Sir David Attenborough has said he may stop working when he “can’t walk up and down steps any more”, but that he is fine at the moment.
The 91-year-old broadcaster and naturalist has also said the thought of not working fills him with “dread”.
Sir David revealed that, in his new documentary, he was asked to walk up a spiral staircase several times in order to get the right shot.
He told the Radio Times: “I did it at least six times because of these bloody directors! ‘Could you turn a little sooner? Could you look over here? Could you walk down the steps, as well as up?’
“If I can’t walk up and down steps any more, that will stop me.
“Yes, I do dread not working, although there are things I can do without running up steps six times – books to be written, things I’ve never got round to.”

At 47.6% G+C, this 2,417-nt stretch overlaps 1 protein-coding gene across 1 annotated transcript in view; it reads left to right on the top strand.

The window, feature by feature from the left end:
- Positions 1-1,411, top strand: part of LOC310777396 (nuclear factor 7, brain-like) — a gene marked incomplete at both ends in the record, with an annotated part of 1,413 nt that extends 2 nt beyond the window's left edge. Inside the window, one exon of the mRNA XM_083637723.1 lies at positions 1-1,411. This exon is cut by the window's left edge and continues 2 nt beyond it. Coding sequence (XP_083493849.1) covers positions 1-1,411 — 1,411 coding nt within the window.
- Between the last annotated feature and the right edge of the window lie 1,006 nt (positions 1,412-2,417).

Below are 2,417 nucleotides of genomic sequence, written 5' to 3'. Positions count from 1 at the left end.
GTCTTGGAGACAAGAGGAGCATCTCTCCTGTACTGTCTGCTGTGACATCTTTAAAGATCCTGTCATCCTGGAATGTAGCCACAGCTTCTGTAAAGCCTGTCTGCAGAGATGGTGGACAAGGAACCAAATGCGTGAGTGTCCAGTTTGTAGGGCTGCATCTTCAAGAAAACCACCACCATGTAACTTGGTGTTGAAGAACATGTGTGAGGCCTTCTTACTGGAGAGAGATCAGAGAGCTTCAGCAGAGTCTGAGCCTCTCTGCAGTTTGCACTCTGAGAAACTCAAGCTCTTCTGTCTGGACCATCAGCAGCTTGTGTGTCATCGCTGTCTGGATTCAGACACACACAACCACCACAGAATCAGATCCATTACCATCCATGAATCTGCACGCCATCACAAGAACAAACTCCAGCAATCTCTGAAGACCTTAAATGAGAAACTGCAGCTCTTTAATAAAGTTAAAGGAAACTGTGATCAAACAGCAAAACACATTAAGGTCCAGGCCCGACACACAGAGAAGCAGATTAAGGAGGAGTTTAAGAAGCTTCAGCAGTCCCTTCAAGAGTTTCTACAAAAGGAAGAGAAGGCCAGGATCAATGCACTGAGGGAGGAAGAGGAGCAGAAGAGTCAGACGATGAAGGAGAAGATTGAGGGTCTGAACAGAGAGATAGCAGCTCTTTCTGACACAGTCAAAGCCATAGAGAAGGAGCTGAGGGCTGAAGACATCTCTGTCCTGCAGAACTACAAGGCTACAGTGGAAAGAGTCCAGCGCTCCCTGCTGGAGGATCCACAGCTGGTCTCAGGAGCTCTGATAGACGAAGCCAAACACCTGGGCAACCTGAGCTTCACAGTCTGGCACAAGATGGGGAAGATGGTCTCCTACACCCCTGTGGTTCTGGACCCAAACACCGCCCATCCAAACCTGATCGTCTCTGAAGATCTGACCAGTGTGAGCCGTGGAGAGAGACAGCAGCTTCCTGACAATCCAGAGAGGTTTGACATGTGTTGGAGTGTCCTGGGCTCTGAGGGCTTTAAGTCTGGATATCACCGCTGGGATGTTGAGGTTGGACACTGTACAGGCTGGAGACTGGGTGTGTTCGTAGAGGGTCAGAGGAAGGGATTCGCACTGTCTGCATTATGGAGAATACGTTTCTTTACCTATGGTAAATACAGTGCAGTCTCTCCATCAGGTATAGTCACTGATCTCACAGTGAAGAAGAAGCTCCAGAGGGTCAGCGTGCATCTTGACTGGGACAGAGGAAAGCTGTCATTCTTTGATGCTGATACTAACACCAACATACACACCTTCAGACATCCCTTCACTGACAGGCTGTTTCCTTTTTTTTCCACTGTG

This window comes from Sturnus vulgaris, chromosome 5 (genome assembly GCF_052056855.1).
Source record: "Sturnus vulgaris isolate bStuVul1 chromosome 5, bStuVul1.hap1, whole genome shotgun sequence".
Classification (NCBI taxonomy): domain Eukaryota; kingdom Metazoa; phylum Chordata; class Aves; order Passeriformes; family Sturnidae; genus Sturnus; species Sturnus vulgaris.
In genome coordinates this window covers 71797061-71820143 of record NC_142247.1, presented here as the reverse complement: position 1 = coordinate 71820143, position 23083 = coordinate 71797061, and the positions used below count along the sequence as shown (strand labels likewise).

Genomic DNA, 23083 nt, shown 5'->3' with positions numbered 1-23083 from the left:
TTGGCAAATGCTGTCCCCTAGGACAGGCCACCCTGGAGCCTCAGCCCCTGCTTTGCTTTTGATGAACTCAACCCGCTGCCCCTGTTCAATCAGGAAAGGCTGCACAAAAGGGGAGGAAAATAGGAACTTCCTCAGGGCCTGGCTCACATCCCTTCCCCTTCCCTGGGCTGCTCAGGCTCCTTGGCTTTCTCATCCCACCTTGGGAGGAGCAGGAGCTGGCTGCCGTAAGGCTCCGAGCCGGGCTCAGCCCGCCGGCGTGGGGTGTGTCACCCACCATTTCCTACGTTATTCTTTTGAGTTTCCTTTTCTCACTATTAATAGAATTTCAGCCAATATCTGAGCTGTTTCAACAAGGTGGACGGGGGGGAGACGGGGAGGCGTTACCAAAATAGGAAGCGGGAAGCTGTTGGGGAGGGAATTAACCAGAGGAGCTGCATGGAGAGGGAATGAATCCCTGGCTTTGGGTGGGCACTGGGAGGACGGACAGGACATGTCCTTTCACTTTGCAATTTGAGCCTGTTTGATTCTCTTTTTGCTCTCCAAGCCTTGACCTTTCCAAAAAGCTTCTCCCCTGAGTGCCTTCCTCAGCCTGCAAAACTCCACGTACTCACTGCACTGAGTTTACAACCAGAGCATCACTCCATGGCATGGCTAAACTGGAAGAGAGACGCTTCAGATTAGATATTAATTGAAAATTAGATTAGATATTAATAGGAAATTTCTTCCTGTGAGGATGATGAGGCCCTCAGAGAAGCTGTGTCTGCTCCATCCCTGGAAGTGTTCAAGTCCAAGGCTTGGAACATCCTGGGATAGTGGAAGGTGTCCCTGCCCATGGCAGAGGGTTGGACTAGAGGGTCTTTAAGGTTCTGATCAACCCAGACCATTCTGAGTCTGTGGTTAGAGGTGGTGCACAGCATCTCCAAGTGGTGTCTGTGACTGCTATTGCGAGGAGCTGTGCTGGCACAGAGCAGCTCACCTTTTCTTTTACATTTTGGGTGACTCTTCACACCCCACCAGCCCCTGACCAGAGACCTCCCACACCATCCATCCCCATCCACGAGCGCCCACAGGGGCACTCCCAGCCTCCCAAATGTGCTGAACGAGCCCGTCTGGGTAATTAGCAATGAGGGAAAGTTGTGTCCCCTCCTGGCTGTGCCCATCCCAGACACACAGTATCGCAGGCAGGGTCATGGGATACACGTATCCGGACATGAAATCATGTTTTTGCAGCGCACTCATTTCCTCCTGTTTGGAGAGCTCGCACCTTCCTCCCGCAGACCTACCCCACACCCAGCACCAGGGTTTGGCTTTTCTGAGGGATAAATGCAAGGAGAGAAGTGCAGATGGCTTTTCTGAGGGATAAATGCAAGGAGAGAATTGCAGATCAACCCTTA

The Blue Planet II creator added: “But at the moment it seems to be all right.”
Sir David, whose career has spanned more than six decades, said while he does not like to think about retiring just yet, he “would like to think I would be able to detect when I couldn’t find the right words any more”.
He said: “If I think I’m not producing commentary with any freshness, or which is apposite or to the point, I hope I would be able to recognise it before someone else told me.
“I spend a lot of time fiddling with the words. I write a commentary, and feel it’s finished, then go back over it the next day and find it full of infelicities, clumsiness and redundancies.”
He added: “If I thought I was turning in substandard work, that would stop me.”
Sir David’s new documentary, Attenborough And The Sea Dragon, airs on Sunday at 8pm on BBC One.
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